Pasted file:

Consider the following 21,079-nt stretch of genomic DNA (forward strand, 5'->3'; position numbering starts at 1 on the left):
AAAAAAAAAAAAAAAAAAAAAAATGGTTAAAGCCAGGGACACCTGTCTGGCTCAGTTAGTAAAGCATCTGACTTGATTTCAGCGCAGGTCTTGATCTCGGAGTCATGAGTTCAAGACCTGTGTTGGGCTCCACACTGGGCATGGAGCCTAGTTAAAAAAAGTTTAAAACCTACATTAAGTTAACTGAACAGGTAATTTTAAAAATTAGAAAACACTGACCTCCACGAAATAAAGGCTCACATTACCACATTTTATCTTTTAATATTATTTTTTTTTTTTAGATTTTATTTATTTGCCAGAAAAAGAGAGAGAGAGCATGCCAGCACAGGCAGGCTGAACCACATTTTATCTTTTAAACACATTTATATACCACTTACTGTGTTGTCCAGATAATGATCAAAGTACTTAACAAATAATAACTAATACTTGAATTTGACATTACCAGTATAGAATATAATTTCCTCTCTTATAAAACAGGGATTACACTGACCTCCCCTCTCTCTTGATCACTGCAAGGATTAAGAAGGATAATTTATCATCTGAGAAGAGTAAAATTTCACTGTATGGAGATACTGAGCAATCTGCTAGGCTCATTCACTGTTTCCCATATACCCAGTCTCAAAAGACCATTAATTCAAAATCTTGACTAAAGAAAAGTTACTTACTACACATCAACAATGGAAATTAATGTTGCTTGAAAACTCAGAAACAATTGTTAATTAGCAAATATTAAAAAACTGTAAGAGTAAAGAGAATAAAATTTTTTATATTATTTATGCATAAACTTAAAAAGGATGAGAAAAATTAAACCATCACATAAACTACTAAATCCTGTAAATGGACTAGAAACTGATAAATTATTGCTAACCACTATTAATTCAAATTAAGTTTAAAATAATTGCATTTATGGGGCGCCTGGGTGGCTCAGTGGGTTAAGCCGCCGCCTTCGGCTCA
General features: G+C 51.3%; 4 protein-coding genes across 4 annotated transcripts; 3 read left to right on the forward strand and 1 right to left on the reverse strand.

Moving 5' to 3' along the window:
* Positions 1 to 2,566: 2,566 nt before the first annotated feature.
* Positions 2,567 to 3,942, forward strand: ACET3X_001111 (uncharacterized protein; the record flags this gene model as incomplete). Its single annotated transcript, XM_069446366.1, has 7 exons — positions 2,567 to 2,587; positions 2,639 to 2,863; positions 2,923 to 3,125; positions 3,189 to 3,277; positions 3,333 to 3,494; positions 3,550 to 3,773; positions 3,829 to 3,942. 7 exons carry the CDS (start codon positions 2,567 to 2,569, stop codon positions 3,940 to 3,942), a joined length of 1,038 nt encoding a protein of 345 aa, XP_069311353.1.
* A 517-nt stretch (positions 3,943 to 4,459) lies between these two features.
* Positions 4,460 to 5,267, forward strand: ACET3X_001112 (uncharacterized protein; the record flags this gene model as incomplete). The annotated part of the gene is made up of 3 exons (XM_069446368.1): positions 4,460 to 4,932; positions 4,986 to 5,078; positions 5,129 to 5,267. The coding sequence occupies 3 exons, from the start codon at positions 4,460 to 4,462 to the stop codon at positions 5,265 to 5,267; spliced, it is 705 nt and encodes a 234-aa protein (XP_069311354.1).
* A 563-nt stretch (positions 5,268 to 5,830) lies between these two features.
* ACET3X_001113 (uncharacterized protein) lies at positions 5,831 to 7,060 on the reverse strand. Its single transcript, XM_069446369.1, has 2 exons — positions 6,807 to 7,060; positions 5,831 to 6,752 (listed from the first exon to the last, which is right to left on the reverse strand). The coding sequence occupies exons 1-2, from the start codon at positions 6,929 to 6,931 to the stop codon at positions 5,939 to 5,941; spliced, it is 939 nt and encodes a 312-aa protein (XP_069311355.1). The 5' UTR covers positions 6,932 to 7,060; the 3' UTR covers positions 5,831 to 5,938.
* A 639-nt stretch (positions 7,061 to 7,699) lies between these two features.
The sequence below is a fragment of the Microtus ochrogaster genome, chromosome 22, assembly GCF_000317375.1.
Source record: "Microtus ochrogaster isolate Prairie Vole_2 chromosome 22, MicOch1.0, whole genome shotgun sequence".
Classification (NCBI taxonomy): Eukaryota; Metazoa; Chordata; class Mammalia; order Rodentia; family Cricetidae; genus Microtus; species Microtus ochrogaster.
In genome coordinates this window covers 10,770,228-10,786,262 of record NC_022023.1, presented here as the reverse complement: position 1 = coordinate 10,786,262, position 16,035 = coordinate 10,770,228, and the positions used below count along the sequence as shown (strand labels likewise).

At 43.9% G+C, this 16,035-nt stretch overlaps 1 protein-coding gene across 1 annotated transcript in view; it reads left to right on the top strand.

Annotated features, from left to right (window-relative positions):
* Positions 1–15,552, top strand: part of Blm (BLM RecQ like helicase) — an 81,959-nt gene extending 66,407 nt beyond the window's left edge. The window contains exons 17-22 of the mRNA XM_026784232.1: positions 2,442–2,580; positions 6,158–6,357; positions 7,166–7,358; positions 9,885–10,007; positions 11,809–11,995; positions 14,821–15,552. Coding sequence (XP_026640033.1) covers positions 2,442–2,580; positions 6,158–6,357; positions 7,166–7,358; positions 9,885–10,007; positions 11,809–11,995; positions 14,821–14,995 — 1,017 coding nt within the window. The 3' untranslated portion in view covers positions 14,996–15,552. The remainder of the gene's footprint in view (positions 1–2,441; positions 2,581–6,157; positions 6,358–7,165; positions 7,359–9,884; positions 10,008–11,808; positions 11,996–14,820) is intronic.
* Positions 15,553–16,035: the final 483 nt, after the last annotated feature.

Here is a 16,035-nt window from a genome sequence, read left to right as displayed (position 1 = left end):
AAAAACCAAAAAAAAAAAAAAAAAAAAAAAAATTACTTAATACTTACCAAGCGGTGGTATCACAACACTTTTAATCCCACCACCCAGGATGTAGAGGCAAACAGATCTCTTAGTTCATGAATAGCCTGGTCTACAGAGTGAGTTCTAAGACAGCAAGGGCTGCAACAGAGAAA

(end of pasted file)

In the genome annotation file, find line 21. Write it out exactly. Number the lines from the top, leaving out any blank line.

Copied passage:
AAAAACCAAAAAAAAAAAAAAAAAAAAAAAAATTACTTAATACTTACCAAGCGGTGGTATCACAACACTTTTAATCCCACCACCCAGGATGTAGAGGCAAACAGATCTCTTAGTTCATGAATAGCCTGGTCTACAGAGTGAGTTCTAAGACAGCAAGGGCTGCAACAGAGAAA